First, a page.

Timeless Accents

Wednesday, November 14, 2012

I’ve been waiting a long time to ‘launch’ my mum’s shop, Timeless Accents, which is an online version of my parents’ two physical shops in Fremantle Markets and Coventry Square Markets in Perth, Australia. This online shop has been my little project, and it’s still baby-steps for me. But I figured it was time to show it.

Timeless Accents

Timeless Accents

Timeless Accents

Timeless Accents

Timeless Accents

Timeless Accents

Before I talk about the shop and my mum’s artwork, I need to be as honest as possible about why it has taken me so long to launch this shop, considering I started working on it early this year. My mum and I had fears about opening an online shop, because we’re both aware of what is popular and what is considered to be the dominant idea of ‘indie’ online. And it’s not my mum’s style of ‘indie’. My parents have been running an independent art and craft business for over twenty years. Before it was ‘cool’, before Etsy and before blogs, my parents ran their independent business and made a living from it. I have a huge, huge amount of respect for my parents, because while I scribble away on the side and call myself a ‘writer’, they took the scary plunge of having no day-job to keep their artistic dreams afloat in hard times. I don’t know many people who have been able to successfully run an independent art and craft business, and have it as their only source of income.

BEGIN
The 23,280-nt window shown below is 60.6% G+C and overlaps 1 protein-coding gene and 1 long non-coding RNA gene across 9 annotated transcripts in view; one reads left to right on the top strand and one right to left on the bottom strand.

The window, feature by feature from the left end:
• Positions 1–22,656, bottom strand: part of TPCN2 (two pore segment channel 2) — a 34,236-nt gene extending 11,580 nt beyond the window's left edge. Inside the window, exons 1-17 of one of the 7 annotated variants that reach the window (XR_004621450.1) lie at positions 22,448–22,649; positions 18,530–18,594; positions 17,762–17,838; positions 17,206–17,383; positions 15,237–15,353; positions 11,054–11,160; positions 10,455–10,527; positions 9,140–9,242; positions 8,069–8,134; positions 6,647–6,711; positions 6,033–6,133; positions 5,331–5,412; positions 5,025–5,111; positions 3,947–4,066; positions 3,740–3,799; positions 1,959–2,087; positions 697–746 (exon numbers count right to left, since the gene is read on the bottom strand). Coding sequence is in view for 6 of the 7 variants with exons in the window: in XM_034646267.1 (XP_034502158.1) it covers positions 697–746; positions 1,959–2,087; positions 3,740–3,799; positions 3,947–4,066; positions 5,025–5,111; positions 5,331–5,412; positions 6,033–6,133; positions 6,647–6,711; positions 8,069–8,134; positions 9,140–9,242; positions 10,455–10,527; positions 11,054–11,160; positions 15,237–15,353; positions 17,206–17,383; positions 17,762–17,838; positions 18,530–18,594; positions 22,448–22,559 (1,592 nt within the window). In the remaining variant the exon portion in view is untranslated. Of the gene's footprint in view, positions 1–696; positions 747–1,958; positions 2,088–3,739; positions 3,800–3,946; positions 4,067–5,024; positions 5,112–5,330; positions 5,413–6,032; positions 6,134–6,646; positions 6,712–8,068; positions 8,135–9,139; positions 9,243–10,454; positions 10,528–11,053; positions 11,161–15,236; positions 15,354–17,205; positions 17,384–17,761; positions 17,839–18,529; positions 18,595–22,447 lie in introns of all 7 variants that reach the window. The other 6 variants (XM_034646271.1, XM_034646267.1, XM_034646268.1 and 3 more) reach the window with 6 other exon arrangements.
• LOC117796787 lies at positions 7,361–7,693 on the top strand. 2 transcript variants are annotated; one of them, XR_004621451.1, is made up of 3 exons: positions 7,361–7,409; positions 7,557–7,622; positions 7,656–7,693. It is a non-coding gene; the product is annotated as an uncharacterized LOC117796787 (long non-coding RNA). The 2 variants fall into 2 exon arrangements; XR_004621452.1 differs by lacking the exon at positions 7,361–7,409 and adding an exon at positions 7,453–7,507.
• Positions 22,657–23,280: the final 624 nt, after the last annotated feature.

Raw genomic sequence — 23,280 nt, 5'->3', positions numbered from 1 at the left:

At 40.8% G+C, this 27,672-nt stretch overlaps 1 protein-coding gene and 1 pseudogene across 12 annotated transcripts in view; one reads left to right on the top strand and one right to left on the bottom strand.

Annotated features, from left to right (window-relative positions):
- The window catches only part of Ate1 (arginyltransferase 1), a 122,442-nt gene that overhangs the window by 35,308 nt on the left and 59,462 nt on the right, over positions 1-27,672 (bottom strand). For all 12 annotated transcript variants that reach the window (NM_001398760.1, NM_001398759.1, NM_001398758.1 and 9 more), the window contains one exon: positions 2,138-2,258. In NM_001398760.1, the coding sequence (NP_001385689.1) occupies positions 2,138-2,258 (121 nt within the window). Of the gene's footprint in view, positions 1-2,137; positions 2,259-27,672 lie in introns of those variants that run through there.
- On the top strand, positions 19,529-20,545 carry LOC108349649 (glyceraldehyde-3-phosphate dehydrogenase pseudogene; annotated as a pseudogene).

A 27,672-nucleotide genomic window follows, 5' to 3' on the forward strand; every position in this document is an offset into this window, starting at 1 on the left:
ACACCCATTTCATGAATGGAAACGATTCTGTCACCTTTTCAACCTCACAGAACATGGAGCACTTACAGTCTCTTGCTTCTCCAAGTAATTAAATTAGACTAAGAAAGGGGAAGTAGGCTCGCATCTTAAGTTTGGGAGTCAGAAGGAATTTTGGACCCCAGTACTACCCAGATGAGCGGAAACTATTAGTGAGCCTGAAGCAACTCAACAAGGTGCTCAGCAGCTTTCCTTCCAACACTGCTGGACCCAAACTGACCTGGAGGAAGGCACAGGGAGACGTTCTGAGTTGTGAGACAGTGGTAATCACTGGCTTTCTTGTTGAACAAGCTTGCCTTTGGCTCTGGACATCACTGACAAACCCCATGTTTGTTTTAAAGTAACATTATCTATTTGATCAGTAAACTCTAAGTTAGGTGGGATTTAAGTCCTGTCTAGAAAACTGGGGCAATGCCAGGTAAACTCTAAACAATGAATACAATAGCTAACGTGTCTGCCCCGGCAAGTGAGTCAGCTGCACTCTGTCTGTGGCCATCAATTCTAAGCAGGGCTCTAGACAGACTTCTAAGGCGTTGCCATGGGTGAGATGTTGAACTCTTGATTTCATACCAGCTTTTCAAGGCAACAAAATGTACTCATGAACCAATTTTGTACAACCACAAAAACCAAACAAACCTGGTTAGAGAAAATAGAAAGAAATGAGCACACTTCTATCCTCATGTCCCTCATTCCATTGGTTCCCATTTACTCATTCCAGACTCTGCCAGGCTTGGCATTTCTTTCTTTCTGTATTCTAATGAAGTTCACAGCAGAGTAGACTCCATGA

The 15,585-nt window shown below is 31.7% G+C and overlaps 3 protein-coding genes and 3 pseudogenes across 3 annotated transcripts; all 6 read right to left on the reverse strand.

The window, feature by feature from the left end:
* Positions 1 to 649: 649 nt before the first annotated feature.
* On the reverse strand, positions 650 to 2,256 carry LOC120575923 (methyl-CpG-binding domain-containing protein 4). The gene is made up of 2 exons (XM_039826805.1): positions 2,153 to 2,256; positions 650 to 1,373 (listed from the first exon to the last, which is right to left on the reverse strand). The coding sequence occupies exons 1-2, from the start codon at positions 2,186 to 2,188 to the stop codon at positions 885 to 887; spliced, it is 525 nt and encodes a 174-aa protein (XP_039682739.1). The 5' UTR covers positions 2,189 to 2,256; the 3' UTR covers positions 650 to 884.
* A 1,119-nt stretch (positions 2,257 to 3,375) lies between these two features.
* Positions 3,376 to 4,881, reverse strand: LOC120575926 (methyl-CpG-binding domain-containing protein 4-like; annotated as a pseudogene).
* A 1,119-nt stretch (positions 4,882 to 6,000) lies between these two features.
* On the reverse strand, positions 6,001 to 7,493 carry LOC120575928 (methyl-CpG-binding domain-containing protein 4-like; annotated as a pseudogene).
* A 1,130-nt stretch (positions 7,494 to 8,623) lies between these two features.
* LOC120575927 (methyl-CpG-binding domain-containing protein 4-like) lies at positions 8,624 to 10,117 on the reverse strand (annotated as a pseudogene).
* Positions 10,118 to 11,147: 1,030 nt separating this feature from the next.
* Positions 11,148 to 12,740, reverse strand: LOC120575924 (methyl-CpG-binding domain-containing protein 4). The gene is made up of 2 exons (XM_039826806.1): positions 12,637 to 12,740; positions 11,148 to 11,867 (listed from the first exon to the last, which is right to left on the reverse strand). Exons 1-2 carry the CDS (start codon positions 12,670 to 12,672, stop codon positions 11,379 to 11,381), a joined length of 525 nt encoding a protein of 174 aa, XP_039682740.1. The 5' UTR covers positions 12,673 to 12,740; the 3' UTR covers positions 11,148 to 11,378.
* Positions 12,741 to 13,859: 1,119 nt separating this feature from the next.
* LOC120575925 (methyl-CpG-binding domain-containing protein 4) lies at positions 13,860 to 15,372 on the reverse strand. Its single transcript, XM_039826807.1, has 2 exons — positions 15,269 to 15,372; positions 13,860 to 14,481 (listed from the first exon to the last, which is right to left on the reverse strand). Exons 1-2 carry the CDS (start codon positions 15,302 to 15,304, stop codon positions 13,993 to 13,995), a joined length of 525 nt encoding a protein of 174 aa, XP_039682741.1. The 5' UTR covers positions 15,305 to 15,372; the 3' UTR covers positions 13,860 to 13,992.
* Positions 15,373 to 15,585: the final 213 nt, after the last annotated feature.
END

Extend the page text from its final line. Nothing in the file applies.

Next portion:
But I’d like my parents to stop working so hard. They literally work seven days a week to run and produce stock for their two shops, as well as produce custom orders for local businesses and clients. They have no weekends. I want this to stop, and I’d like to help them build up an online shop in place of one physical store, so they can have some more time to themselves after years of working so damn hard. I’m scared though, that this online store I set up will be a flop because I know what kind of online shops get popular these days: minimal style, with a cool hipster edge. Hey, I buy from such shops too, so I’m not knocking them. But I’m feeling frustrated at the narrow definition of ‘indie’ and what types of indie shops are shown support by the blogging community over others that are ignored (Rachel Hills articulates a lot of the same feelings in this article, when it comes to indie publications). I’m taking the online plunge on behalf of my parents, and keeping my fingers firmly crossed.

Timeless Accents

Timeless Accents

Timeless Accents

Timeless Accents

Timeless Accents

I didn’t mean this to become one long post about the politics of ‘indie’ these days, so I’m moving on. Let me introduce you to my mum, Orna Shachar. As I said, my mum has been an artist for over twenty years, and she’s studied various techniques in many media, such as oil and acrylic painting, Fine Art, colour theory, fine jewellery making from scratch (here are two rings she made, for example; by the way, my dad also makes furniture), embroidery and needlepoint, and so on. These days, she mainly sticks to her first love: acrylic painting.